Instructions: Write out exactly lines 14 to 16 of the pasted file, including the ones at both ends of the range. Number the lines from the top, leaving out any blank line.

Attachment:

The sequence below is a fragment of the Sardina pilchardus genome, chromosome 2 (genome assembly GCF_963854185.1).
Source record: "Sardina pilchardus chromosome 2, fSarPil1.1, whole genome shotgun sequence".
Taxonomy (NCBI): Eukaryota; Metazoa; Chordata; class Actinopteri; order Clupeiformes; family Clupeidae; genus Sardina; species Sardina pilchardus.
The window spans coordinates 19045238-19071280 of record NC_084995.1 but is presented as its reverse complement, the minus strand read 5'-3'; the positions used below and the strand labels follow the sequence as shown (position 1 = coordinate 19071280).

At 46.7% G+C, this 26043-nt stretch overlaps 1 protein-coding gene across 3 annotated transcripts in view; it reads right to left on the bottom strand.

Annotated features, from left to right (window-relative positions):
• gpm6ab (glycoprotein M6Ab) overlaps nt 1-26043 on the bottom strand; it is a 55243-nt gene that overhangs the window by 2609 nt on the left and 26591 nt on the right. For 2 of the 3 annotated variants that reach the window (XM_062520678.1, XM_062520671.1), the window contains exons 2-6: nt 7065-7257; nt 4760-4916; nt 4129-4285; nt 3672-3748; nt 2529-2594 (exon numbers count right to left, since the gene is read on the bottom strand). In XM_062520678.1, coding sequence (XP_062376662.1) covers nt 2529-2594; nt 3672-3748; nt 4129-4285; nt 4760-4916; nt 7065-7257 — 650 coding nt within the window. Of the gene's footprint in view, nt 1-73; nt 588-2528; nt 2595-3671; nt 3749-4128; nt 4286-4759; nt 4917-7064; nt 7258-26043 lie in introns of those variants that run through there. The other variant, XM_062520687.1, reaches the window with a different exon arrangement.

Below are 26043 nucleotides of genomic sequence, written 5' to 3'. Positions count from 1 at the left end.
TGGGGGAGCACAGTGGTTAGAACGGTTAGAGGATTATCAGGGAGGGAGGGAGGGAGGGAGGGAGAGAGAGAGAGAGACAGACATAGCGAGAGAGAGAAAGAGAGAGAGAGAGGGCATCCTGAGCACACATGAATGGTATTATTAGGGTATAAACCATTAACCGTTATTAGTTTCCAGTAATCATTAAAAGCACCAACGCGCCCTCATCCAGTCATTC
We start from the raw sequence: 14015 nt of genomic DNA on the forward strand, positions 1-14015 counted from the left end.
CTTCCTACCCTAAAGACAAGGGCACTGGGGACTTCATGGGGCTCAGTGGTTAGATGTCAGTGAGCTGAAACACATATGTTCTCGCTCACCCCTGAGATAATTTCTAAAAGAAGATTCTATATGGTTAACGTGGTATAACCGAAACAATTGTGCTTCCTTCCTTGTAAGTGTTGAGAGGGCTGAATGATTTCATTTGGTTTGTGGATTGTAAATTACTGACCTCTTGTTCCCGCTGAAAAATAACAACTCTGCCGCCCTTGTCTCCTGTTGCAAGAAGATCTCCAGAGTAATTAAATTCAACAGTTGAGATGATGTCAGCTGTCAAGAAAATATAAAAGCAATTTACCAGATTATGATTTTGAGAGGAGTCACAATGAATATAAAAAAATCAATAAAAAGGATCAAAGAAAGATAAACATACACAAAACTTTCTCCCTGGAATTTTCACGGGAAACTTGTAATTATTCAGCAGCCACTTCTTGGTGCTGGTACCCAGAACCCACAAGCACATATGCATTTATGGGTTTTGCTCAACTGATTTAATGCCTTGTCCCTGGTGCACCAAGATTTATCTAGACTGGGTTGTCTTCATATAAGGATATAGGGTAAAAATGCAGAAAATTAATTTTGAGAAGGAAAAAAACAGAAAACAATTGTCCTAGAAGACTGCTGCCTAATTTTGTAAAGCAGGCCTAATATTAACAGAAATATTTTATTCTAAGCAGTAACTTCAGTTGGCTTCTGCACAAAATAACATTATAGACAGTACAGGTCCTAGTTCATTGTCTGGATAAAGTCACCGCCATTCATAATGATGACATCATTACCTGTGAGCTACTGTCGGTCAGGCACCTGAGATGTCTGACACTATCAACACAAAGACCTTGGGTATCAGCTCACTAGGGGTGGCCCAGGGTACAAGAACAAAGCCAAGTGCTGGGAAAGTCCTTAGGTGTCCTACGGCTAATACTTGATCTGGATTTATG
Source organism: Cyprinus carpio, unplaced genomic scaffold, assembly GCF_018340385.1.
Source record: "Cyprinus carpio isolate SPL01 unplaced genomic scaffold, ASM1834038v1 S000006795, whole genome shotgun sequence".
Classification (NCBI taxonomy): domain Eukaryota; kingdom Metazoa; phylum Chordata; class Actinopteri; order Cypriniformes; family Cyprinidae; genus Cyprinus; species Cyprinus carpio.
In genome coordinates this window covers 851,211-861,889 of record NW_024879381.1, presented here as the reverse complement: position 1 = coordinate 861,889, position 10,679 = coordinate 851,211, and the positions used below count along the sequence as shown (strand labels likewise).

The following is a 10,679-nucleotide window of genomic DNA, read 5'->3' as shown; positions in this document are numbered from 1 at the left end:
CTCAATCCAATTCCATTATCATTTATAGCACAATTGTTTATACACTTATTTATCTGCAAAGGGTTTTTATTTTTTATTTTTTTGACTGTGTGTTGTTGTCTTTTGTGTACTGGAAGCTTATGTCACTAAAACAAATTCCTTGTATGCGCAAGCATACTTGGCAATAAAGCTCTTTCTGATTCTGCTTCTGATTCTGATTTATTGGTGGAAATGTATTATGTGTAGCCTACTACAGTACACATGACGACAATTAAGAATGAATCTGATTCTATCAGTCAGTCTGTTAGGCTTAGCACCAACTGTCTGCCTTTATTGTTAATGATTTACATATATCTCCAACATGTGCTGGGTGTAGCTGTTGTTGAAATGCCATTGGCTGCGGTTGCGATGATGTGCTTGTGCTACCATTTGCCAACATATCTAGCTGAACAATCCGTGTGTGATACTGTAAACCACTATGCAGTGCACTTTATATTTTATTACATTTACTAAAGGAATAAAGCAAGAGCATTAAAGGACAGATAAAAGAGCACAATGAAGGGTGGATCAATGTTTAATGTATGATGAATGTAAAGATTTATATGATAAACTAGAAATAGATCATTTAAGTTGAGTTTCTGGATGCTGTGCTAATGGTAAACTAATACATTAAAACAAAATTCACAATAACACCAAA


Classification (NCBI taxonomy): domain Eukaryota; kingdom Metazoa; phylum Chordata; class Actinopteri; order Cypriniformes; family Cyprinidae; genus Cyprinus; species Cyprinus carpio.
In genome coordinates this window covers 851,211-861,889 of record NW_024879381.1, presented here as the reverse complement: position 1 = coordinate 861,889, position 10,679 = coordinate 851,211, and the positions used below count along the sequence as shown (strand labels likewise).

The following is a 10,679-nucleotide window of genomic DNA, read 5'->3' as shown; positions in this document are numbered from 1 at the left end: